The Russian Orthodox Church has threatened to pull out of Anglican-Orthodox talks, if representatives of the breakaway Estonian Orthodox Church are seated at the dialogue table.
At a meeting last week of the Steering Committee of the International Commission for Anglican Orthodox Theological Dialogue in Istanbul, Bishop Hilarion of Vienna and all Austria of the Russian Orthodox Church warned that his church would not participate in any ecumenical dialogue where representatives of the Estonian Apostolic Orthodox Church were present.
In 2007 talks between the Vatican and the Orthodox churches collapsed after Russia walked out of a meeting in Ravenna, Italy due to the Estonian presence. The dispute however was not with Rome, but between Moscow and the Ecumenical Patriarch, Bartholomew I — who extended the invitation to the Estonian church to attend the Vatican talks.
Prior to the Russian invasion of 1940, the Estonian Orthodox Church was an independent church. However, when Estonia was incorporated into the Soviet Union, its church was absorbed by the Russian Orthodox Church.
Following the collapse of the Soviet Union, Estonian speaking members of the Orthodox community in 1993 petitioned the Ecumenical Patriarch for a restoration of their Church, which Bartholomew granted three years later. Moscow has refused to recognize the reconstituted Estonian Church and briefly broke relations with Bartholomew over what it sees as an invasion of its ecclesial territory.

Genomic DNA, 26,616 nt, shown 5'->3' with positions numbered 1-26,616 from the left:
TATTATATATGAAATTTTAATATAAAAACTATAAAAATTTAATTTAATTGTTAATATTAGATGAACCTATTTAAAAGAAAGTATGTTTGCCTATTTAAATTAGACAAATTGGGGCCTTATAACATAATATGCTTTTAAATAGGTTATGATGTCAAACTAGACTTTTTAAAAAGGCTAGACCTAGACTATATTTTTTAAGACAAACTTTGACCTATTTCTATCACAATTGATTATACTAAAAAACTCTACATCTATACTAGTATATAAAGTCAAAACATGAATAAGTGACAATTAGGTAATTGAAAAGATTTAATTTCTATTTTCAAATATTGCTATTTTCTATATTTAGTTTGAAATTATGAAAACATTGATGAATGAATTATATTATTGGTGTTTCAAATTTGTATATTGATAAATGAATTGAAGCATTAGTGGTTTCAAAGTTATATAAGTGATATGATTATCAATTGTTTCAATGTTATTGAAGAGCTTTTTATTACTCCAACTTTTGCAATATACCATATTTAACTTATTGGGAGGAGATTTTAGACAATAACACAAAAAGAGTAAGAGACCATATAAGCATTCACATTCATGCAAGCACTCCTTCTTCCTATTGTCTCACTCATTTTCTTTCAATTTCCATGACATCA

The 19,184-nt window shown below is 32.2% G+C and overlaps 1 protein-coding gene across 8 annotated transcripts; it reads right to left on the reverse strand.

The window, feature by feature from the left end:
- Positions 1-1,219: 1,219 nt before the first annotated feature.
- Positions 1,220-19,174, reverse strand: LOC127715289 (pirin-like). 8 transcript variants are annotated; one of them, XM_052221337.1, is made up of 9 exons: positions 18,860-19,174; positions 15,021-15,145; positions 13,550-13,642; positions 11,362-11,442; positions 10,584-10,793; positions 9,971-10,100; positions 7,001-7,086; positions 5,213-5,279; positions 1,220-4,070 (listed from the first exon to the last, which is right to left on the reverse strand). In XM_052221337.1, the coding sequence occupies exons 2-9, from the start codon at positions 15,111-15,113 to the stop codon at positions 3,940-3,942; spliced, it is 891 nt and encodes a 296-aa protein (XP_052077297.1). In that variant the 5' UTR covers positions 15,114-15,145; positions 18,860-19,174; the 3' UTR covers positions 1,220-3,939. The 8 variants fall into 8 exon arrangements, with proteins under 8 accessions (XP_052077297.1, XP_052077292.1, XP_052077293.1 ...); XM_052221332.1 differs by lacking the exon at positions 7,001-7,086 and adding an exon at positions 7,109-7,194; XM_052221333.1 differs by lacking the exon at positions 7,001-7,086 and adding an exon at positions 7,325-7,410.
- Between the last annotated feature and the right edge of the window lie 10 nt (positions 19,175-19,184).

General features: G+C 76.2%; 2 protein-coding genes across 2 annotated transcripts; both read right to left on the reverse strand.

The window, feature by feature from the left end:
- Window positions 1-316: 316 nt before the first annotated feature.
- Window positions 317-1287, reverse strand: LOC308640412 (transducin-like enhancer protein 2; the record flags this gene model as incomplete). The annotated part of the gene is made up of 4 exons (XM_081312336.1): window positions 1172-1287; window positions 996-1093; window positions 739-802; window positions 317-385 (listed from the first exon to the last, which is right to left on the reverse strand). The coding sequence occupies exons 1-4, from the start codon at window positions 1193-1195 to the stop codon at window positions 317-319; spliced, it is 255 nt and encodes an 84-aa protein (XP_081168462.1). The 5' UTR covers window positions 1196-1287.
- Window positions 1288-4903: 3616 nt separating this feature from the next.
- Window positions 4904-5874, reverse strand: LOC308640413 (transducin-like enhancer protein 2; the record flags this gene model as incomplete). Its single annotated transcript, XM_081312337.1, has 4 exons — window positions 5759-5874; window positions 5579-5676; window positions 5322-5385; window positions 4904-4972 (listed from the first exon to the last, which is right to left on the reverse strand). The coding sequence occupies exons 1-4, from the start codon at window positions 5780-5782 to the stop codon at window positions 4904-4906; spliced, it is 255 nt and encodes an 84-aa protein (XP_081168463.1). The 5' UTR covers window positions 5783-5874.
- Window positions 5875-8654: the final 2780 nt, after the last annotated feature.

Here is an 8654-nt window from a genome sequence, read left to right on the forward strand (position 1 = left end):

During last week’s Istanbul meeting, Bishop Hillarion told Bartholomew’s representative to the talks, Bishop Kallistos (Ware) of Diokletia, and the representatives of the Anglican Communion: the Rev Canon Gregory Cameron of the Anglican Consultative Council, the Rt Rev Mark Dyer of Virginia Theological Seminary, and the Rev Canon Jonathan Goodall, the Archbishop of Canterbury’s Ecumenical Affairs officer, that Russian would withdraw if Estonia were seated.
Canon Cameron told The Church of England Newspaper that the Anglican Communion respects “our dialogue with the Orthodox Churches as a whole and with the Moscow Patriarchate as dialogue partners in particular,” but the question of who represents the Orthodox is “not one which Anglicans can make. It must be between the Ecumenical Patriarchate, the Moscow Patriarchate, the Estonian Church and the other Orthodox Churches to settle the matter.”
However, Canon Cameron noted the meeting was “a very positive one in every other respect. There has been a good reception for the Cyprus Statement (The Church of the Triune God), which will be discussed at Lambeth Conference, and the Anglican representatives were warmly
received by the Ecumenical Patriarch and Orthodox delegates.”